The 2020 Festivus Report is here:
To quote The Lord of the Rings, “It’s gone. It’s done… It’s over now.” A year that will live long in our memories (for mostly the wrong reasons), 2020, is drawing to a close. We’ve had 15-day lockdowns to stop COVID from spreading now stretching into nearly a year, wreaking havoc on Americans’ health, sanity, and economy, while also empowering petty tyrants across the country. Let’s just say 1968, the benchmark for a news-heavy and chaotic year, got serious competition from 2020.
While that was happening, Congress spent as never before, doing so ostensibly without a care. The Congressional Budget Office says the Fiscal Year 2020 deficit was an eye-watering $3.1 trillion, with a “T.” Some of that is traceable to COVID-related spending, but a lot of it was not. For example, perhaps somebody can explain to me why the Kennedy Center needed $25 million for salaries? Or why Congress reimbursed some agencies for money they had spent in late 2019 and early 2020, before COVID hit, on efforts unrelated to COVID? Maybe, just maybe, cutting agencies blank checks is why the debt skyrocketed from $23 trillion to more than $27 trillion. Spending was about 50% higher than last year, and payments of interest on the public debt remained extremely high at $387 billion. If you laid out that many $1 bills end to end, it’d be enough to wrap around the earth 1,506 times. And that’s money the government spends that doesn’t help anybody — doesn’t even buy a pen or a paper clip.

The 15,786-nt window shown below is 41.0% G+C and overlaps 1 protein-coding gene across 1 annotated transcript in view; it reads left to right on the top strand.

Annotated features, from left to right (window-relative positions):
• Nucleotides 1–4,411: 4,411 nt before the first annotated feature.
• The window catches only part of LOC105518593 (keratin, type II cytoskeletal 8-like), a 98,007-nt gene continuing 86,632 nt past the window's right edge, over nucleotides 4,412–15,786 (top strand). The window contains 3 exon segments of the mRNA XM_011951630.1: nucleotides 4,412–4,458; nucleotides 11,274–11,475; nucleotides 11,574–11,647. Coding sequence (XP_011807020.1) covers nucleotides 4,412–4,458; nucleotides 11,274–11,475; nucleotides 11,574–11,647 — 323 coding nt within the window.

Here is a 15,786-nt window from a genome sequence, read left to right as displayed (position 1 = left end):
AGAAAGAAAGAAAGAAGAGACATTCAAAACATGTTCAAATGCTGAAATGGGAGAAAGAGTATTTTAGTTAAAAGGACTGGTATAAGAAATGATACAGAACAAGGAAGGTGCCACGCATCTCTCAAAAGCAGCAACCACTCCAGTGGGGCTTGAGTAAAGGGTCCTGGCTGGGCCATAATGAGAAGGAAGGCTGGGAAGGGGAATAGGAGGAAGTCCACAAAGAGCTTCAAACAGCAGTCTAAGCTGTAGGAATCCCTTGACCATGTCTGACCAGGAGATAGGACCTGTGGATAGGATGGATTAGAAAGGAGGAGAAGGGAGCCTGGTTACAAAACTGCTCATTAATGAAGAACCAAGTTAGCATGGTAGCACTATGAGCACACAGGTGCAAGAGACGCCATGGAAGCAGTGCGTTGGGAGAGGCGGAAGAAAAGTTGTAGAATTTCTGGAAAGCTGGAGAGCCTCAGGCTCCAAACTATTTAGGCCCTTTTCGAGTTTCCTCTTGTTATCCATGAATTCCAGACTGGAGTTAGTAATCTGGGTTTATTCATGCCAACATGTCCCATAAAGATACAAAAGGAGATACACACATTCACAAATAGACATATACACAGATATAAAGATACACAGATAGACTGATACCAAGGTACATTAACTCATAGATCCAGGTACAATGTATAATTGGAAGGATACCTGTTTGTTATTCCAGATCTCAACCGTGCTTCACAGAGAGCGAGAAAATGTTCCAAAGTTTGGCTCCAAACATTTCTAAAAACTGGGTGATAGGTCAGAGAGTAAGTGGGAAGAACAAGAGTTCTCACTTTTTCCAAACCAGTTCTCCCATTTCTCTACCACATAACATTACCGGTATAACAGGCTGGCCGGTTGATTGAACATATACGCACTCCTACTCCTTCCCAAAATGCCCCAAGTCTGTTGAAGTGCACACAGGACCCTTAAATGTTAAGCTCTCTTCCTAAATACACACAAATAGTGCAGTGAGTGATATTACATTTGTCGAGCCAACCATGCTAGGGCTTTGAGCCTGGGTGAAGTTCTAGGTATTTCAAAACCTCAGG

It is more important than ever for Congress to find its fiscal backbone. Our debt puts at risk the
long-term solvency of major programs such as Social Security. And why? To pay for test tubes for
COVID tests that turn out to be soda bottles? To see if hot tubbing a few times a week eases stress?
Or is the risk worth it so we can literally lose drones over Afghanistan?!? You’ll find all that, and more, in this year’s edition of my Festivus Report, highlighting $54,746,524,505.37 of totally wasted money. So, before we get to the Feats of Strength, it’s time for my Airing of (Spending) Grievances!
With some of the fun:
The whole report is worth the read. However, for my time-constrained readers, you absolutely don’t want to miss any of these gems in particular:
So, now we ask:
- Do you think you could you have spent $54,746,524,505.37 better than the federal government?
I don’t know about you, but I think I could have figured out a few better things to put the money toward.
Just a hunch, though.